It was his performance against Karnataka at Kotla in the 1981-82 final that earned him a Test cap: on a pitch that offered nothing for the bowlers Rakesh (three for 158) battled on alongside Maninder Singh (three for 204) and saw Karnataka pile up 705 with Roger Binny, Brijesh Patel, Syed Kirmani, and Ranjit Khanwilkar all scoring hundreds.
It was a hopeless situation, but Mohinder Amarnath rose to the task: his 185 helped Delhi stand up against the Karnataka bowlers, but despite some resolute batting Delhi were reduced to 589 for eight — still 116 runs short and only Maninder to follow. In the semi-final against Bihar at Jamshedpur, Rakesh had scored 74 not out, allowing Madan Lal to reach his hundred and helped add an unbeaten 143 for the ninth wicket — still a record for Delhi. Could he take charge again?
It was Rakesh Shukla’s performance against Karnataka at Kotla in the 1981-82 final that earned him a Test cap.
But Rakesh batted on in the company of Rajesh Peter on the sixth day of the match, and how! Binny, Raghuram Bhat, and Bharamiah Vijaykrishna were all blunted, over after over, as Delhi inched towards the Karnataka score. It seemed to take them ages — but eventually they did it. Amidst great excitement Rakesh remained unbeaten on 69 and Peter on 67 as Delhi inched ahead to 707 for eight.
Test cricket - finally!
As a result Rakesh was picked — along with Arun Lal — when India played Sri Lanka at Cheapauk. He toiled along for 22 overs for 70 runs on dead wicket (the match tally of 1,441 runs was a new record for a Test on Indian soil) without picking up a wicket as Sri Lanka scored 346. Despite his batting prowess he did not get a chance to bat as Gavaskar declared after a 220-run lead.
It was then that Roy Dias played an innings that showcased why everyone called him an unfulfilled talent: coming out at six for one Dias belted the Indian bowlers around the ground, scoring a 108-ball 97 with 18 fours — out of a team score of 151 during his stay. Just when it seemed that Sri Lanka might take the lead beyond India’s scope, Rakesh found Dias’s edge and the ball went to Gavaskar at slip.
Wickets kept falling, but Duleep Mendis, who had scored 105 in the first innings, went on to replicate the same score (it is still the highest identical score in each innings) before Rakesh ran through his defence. There was some resistance from Anura Ranasinghe and Somachandra de Silva after that, and India were left to chase 175 in 53 minutes and 20 mandatory overs. Rakesh finished with figures of 27-5-82-2.
Gavaskar held himself back and promoted Dilip Vengsarkar to open with Arun Lal; both fell cheaply, but Gavaskar, ready to go for the kill, sent in Sandeep Patil and Kapil Dev. Gavaskar (in an attitude that was quite contrary to the defensive mindset one associates with him) sent Yashpal Sharma, Gundappa Viswanath, Madan Lal, and Kirmani, but once wickets fell cheaply the onus came on Yashpal to hold fort.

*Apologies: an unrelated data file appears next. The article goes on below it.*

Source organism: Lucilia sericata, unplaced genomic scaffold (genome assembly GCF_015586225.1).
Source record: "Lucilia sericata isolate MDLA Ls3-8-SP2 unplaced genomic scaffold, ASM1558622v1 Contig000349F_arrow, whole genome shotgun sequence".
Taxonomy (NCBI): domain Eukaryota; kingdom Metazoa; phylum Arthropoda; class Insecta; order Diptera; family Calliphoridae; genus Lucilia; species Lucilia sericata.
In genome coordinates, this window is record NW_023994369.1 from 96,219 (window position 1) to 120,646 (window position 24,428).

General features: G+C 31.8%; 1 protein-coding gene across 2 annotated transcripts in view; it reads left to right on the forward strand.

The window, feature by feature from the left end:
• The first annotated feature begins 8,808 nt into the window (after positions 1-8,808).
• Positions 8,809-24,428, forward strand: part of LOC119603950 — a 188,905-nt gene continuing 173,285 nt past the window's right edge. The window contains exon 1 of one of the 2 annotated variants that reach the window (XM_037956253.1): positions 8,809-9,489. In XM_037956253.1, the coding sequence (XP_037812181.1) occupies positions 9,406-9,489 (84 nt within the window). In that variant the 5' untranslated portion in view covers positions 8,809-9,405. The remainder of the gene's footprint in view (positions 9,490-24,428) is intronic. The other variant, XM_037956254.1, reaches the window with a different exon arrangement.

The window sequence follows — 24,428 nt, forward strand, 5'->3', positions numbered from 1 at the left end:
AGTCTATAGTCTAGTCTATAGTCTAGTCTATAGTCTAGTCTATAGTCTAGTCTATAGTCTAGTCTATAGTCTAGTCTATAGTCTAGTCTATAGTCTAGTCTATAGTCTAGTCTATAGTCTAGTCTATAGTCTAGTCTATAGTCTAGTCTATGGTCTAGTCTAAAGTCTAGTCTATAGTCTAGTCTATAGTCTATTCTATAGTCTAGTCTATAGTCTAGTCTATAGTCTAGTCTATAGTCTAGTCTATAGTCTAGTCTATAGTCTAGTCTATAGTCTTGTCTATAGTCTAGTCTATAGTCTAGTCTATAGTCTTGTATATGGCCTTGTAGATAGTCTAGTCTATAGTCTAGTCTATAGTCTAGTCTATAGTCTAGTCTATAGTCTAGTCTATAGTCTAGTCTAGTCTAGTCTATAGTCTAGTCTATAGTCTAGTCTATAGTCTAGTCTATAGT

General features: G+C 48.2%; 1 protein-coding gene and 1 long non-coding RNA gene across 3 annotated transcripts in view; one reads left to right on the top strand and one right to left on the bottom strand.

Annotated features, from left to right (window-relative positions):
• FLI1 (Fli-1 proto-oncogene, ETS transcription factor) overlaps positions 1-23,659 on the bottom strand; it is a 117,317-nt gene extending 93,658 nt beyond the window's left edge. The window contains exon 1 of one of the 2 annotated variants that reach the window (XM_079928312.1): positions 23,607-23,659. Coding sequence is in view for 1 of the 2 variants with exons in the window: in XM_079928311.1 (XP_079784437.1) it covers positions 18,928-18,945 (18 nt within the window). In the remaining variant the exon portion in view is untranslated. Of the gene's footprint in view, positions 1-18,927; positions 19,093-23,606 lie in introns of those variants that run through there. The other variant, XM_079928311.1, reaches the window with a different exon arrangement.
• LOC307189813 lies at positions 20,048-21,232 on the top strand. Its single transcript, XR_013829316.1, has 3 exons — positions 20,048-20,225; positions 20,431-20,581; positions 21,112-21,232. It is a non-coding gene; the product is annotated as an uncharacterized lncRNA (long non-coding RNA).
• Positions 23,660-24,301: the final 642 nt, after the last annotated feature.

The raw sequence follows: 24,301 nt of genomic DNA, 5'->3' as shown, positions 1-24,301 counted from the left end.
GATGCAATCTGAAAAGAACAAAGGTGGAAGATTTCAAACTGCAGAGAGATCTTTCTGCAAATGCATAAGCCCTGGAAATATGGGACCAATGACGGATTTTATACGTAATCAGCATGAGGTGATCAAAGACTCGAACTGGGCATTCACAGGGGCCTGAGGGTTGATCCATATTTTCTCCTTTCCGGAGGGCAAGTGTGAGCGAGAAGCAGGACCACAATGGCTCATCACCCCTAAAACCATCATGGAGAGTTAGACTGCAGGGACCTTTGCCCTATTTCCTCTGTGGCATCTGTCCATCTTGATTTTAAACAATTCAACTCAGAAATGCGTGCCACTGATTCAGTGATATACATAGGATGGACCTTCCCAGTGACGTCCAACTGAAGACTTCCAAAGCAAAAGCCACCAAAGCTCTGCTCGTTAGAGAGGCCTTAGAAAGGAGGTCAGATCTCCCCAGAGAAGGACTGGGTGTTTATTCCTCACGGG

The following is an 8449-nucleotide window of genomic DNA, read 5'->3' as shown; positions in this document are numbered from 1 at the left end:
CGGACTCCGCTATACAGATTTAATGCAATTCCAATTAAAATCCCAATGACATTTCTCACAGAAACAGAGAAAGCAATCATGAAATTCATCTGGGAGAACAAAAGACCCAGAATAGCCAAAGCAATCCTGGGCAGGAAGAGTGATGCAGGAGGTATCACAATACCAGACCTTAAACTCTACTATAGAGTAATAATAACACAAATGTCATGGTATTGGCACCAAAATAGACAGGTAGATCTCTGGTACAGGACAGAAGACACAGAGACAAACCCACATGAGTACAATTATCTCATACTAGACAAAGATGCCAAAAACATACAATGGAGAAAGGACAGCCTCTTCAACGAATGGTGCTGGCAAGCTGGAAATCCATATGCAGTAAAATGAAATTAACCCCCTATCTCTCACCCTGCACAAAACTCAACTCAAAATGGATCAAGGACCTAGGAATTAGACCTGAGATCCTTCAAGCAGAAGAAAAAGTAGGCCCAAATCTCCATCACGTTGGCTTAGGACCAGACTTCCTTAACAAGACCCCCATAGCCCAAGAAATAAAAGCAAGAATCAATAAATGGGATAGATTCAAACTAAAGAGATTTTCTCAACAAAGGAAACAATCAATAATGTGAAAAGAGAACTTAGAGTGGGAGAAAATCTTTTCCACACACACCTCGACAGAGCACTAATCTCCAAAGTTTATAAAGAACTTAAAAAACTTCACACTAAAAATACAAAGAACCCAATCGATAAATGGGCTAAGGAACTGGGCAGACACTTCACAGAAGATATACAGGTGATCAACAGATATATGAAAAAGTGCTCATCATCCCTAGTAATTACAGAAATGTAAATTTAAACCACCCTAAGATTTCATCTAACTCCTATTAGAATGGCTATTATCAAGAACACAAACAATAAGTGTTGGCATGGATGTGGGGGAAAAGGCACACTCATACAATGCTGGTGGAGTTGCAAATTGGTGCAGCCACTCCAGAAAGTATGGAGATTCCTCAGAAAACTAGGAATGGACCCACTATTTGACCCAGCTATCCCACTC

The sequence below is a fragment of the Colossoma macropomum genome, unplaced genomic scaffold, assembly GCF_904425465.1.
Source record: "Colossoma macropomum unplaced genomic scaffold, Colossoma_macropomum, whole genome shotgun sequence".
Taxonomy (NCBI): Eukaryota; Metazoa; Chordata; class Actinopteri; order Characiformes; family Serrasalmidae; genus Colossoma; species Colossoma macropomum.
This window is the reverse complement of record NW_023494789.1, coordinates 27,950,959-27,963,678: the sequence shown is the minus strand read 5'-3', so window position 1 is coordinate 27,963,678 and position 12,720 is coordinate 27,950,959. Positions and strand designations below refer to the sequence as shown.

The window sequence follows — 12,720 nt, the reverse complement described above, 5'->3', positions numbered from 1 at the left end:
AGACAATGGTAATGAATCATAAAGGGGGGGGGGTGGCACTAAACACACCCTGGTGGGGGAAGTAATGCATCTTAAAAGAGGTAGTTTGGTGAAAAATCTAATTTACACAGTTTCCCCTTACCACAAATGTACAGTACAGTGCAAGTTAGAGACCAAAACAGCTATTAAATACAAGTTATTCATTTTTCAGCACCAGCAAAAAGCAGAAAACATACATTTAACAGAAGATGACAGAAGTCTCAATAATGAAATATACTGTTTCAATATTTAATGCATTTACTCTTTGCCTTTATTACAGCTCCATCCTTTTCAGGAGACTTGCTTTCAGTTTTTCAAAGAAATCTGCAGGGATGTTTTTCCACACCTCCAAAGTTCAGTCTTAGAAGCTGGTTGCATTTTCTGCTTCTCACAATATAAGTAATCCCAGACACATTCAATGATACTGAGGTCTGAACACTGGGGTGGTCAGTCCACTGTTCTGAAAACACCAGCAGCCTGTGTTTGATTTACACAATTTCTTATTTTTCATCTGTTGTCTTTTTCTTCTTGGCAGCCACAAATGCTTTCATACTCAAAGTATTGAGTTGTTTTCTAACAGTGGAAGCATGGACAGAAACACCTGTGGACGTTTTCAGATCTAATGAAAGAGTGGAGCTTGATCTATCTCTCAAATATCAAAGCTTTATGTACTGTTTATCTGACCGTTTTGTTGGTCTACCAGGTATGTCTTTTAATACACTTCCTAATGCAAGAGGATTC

Gavaskar came out at nine and played out time as India finished on 135 for seven in 28 overs. Poor Shukla, thus, did not get a chance to bat in Test cricket. Only three other Indians — “Bal” Dani, Vijay Rajindernath, and Narine Swamy — and 18 across countries have suffered this ignominy.
Back to domestic cricket
Shukla came back to Ranji Trophy in style, starting with a career-best 163 not out against Haryana at Chandigarh and following it with five for 75 against Punjab at home. His career slid thereafter, and he was hammered in the 1983-84 Ranji Trophy final at Bombay by Gavaskar and Vengsarkar. With Madan Lal, Manoj Prabhakar, Sunil Valson, and Mohinder Amarnath, the emphasis was on seam, and the presence of Maninder and Kirti Azad pushed his chances back further.
He moved to Bengal the next season and started with three for 17 and three for 25 against Assam at Nowgong. However, he played only two more matches that season and returned to Delhi thereafter for an otherwise forgettable season: his last match — against Haryana in the 1985-86 final at Kotla — saw him score 15 but finish without a wicket; Delhi, however, won the match by an innings thanks to their four centurions and Maninder’s eight-wicket haul in the second innings.
After he quit cricket Rakesh became a cricket consultant, providing guidance to cricket professionals. He was a member of the Delhi Selection Committee headed by Chetan Chauhan. He was also a popular commentator on All India Radio.
(Abhishek Mukherjee is a cricket historian and Senior Cricket Writer at CricketCountry. He generally looks upon life as a journey involving two components – cricket and literature – though not as disjoint elements. A passionate follower of the history of the sport with an insatiable appetite for trivia and anecdotes, he has also a steady love affair with the incredible assortment of numbers that cricket has to offer. He also thinks he can bowl decent leg-breaks in street cricket, and blogs at http://ovshake.blogspot.in. He can be followed on Twitter at http://www.twitter.com/ovshake42)